Research: Project 3

The role of secondary proteins in aryl hydrocarbon receptor biology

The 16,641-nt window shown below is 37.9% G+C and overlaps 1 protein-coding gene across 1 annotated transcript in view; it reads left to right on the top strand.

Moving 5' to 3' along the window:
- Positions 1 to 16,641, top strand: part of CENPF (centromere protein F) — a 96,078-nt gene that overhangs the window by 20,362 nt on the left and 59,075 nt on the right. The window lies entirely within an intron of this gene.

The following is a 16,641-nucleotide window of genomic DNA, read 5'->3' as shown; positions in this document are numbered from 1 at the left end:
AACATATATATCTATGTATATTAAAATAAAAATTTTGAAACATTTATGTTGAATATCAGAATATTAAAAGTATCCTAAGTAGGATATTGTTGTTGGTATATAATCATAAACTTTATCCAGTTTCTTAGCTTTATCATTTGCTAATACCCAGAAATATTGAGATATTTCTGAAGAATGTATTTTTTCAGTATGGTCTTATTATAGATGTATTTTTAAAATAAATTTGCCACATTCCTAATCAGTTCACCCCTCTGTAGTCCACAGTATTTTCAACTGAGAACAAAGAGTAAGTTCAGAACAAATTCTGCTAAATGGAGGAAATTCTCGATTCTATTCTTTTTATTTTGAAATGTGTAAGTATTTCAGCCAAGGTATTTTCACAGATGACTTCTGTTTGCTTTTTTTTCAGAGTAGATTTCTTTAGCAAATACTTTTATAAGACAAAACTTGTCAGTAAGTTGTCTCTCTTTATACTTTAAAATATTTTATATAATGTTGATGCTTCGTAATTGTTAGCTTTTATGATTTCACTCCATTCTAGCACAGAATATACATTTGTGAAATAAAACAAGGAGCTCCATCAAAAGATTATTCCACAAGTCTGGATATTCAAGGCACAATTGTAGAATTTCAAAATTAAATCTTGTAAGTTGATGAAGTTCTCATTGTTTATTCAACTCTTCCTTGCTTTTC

The aryl hydrocarbon receptor (AHR) is responsible for sensing environmental contaminants, such as 2,3,7,8-tetrachloro-r-dioxin (TCDD) and instigating the cellular response to their presence. Primarily, this response involves the activation of cytochrome p450 enzymes. The AHR is also responsible for regulating the toxic effects of these ligands upon biological systems. For example, TCDD is recognized as one of the most harmful chemicals known to man but it is mostly non-toxic in mice that have no functional AHR. However, the expression pattern of the AHR does not completely explain the pleiotropic effects seen in different tissues following exposure to AHR agonist, like TCDD. We have hypothesized this pleiotropy is dependent upon varying degrees of secondary proteins that can influence AHR biology through direct interaction with the AHR or through modulation of the activity of proteins already known to bind the receptor, such as Hsp90 and ARA9. To address this hypothesis we have begun a series of screens looking for proteins capable of interacting with the AHR. This project focuses on characterizing the effects of these identified proteins on AHR signaling and AHR-mediated toxicity. This project uses state of the art proteomic technology hear at Michigan State University and several engineered cell lines and animal models. The ultimate goal is to link tissue specific AHR binding partners with tissue specific toxicity with the hopes of understanding the signaling necessary to instigate the pathology of TCDD, as well as other AHR agonist, exposure.